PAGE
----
A recent wave of greenwashing lawsuits against the cosmetics industry drew the attention of many in the corporate, financial and insurance sectors. Attacks on corporate marketing and language used to allegedly deceive consumers will take on a much bigger life in 2022, not only due to our prediction that such lawsuits will increase, but also from Securities & Exchange Commission (SEC) investigations and penalties related to greenwashing. 2022 is sure to see an intense uptick in activity focused on greenwashing and the SEC is going to be the agency to lead that charge. Companies of all types that are advertising, marketing, drafting ESG statements, or disclosing information as required to the SEC must pay extremely close attention to the language used in all of these types of documents, or else run the risk of SEC scrutiny.
SEC and ESG
In March 2021, the SEC formed the Climate and Environmental, Social and Governance Task Force (ESG Task Force) within its Division of Enforcement. Hand in hand with the legal world’s attention on greenwashing in 2021, the SEC’s ESG Task Force was created for the sole purpose of investigating ESG-related violations. The SEC’s actions were well-timed, as 2021 saw an enormous increase in investor demand for ESG-related and ESG-driven portfolios. There is considerable market demand for ESG portfolios, and whether this demand is driven by institute influencers or simple environmental and social consciousness among consumers is of little importance to the SEC – it simply wants to ensure that ESG activity is being done properly, transparently and accurately.
Greenwashing and the SEC
The SEC has stated that in 2022, it will be taking direct aim at greenwashing issues on many different levels in the investment world. As corporations and investment funds alike increasingly put forth ESG-friendly statements pertaining to their actions or portfolio content, the law has thus far failed to keep pace with the increasing ESG statement activity. It is into this gap that the SEC sees itself fitting and attempting to ensure that the public is not subject to greenwashing. In order to tackle this objective, expect the SEC to focus on the wording used to describe investments or portfolios, what issuers say in filings, and the statements made by investment houses and advisors related to ESG.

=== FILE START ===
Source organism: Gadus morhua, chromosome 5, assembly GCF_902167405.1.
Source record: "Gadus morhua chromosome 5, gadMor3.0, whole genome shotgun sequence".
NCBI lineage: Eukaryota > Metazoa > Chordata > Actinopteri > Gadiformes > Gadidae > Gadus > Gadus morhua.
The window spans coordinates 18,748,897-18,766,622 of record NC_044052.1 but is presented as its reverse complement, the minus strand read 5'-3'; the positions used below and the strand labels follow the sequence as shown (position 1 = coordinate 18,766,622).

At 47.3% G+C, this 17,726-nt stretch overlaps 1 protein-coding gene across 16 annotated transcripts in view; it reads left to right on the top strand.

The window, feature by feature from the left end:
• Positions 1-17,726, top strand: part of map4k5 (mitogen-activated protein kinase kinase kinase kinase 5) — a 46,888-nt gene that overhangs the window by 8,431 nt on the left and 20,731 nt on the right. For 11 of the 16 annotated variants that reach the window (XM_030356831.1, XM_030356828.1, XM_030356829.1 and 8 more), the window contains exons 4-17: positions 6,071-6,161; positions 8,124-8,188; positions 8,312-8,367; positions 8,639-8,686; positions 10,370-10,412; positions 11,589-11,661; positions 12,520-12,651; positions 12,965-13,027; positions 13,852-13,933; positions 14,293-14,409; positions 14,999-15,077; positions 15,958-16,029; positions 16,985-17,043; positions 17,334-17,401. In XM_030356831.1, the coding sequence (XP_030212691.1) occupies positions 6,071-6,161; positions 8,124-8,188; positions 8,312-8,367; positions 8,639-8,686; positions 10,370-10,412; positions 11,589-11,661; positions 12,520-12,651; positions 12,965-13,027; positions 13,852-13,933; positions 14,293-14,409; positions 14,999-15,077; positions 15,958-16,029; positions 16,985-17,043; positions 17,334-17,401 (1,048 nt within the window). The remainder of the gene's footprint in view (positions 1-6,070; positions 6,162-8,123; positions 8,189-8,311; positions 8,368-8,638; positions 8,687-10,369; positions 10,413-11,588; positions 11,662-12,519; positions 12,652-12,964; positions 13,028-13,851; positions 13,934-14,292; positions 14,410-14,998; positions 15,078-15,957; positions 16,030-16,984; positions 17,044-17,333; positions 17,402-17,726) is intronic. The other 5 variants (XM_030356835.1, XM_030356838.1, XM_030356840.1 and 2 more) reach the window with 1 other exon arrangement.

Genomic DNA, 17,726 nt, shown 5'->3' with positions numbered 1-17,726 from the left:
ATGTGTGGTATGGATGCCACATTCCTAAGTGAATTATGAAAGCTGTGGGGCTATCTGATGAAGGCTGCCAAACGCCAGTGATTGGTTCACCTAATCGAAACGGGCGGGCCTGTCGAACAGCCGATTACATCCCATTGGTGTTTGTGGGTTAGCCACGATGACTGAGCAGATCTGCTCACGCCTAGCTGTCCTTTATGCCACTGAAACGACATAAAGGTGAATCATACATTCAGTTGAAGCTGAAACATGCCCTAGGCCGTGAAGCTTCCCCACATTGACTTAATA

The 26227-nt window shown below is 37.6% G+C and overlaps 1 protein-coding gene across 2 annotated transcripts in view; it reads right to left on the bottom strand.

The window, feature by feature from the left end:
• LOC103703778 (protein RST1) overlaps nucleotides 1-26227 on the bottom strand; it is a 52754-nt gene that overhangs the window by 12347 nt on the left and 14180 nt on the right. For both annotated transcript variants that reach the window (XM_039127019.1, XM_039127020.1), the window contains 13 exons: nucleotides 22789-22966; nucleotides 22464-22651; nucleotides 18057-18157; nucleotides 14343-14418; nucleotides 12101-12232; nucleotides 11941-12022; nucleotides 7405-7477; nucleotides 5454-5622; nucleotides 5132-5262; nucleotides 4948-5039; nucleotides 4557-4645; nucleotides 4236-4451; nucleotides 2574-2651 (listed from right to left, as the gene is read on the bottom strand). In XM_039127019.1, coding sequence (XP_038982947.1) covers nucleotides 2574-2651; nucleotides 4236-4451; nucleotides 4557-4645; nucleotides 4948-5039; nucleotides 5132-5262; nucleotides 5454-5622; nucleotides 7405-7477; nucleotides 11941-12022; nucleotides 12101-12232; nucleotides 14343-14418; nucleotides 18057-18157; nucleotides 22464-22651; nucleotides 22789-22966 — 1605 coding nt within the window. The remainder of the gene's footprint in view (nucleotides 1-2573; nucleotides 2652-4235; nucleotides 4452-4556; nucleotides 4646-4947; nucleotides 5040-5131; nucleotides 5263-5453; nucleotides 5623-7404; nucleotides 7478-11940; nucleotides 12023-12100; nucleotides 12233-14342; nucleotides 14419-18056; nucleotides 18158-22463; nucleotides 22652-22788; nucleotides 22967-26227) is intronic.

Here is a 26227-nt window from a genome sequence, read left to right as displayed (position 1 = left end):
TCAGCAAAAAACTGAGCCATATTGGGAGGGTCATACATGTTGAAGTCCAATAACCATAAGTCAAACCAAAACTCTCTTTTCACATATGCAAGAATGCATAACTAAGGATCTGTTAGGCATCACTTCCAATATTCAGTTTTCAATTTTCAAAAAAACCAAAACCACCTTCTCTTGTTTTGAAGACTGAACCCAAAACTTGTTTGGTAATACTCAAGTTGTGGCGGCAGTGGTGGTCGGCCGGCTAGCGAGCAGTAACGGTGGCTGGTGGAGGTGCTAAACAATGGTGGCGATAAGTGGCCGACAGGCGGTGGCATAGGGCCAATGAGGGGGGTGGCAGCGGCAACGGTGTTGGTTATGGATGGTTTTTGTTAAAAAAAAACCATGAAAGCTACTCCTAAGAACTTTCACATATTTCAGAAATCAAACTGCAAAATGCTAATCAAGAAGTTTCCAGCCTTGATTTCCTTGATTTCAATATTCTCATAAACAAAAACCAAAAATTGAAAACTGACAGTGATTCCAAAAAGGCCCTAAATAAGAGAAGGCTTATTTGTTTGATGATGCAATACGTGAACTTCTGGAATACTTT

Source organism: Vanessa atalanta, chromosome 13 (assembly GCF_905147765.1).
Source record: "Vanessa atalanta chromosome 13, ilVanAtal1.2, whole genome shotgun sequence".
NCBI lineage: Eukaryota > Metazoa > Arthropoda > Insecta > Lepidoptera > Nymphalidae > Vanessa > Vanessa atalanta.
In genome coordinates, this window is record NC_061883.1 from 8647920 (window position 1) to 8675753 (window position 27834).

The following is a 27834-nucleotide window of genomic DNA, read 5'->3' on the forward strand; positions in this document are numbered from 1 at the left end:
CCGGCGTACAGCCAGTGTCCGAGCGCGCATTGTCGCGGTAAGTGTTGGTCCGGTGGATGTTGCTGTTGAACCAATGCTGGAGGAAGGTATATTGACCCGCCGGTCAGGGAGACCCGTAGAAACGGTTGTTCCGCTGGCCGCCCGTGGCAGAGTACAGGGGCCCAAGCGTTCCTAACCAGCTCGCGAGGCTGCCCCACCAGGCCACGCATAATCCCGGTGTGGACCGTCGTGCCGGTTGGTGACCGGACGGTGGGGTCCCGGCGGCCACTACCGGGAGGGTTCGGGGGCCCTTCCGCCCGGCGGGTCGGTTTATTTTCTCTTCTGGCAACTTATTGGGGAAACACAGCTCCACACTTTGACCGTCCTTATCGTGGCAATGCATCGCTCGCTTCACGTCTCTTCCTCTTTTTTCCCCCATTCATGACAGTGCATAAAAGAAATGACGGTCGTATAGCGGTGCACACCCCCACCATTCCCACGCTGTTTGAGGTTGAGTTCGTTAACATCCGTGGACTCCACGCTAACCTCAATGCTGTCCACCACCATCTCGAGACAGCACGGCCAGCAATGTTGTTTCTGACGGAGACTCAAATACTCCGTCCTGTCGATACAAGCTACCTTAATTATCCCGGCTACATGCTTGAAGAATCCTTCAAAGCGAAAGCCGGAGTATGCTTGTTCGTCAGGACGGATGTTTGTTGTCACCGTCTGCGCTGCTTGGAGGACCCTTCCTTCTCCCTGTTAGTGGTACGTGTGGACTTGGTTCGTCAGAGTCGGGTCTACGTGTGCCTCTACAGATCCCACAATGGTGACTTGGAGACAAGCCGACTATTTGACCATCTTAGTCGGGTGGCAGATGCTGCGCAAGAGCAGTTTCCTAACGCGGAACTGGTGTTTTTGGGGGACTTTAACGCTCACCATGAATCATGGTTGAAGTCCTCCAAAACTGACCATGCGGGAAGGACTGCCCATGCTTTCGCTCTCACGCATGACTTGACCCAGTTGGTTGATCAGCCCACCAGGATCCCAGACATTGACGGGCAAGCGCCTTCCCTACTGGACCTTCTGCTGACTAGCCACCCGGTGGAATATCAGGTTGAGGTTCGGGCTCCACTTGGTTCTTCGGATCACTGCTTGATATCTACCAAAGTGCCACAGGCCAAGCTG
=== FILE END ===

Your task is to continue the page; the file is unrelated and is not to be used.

From this stem several topics that the SEC’s ESG Task Force will scrutinize, such as: whether “ESG investments” are truly comprised of companies that have accurate and forthright ESG plans; the level of due diligence conducted by investment houses in determining whether an investment or portfolio is “ESG friendly”; how investment world internal statements differ from external public-facing statements related to the level of ESG considerations taken into account in an investment or portfolio; selling “ESG friendly” investments with no set method for ensuring that the investment continues to uphold those principles; and many others.
2022, the SEC, and ESG
Given the SEC’s specific targeting of ESG-related issues beginning in 2021, we predict that 2022 will see a great degree of SEC enforcement action seeking to curb over zealous marketing language or statements that it sees as greenwashing. Whether these efforts will intertwine with the potential for increased Department of Justice criminal investigation and prosecution of egregious violators over greenwashing remains to be seen, but it is nevertheless something that issuers and investment firms alike must closely consider.
While there are numerous avenues to examine to ensure that ESG principles are being upheld and accurately conveyed to the public, the underlying compliance program for minimizing greenwashing allegation risks is absolutely critical for all players putting forth ESG-related statements. These compliance checks should not merely be one-time pre-issuance programs; rather, they should be ongoing and constant to ensure that with ever-evolving corporate practices, a focused interest by the SEC on ESG, and increasing attention by the legal world on greenwashing claims, all statement put forth are truly “ESG friendly” and not misleading in any way.
CMBG3 Law LLC has represented clients in environmental and social related issues for years. We regularly consult with private equity, banking, and investment world firms to identify future risk potentials from portfolios under consideration, and assist issuers and investment world firms alike with ESG related issues. For more information about our ESG and risk assessment consulting services, please contact John Gardella (617-279-8225).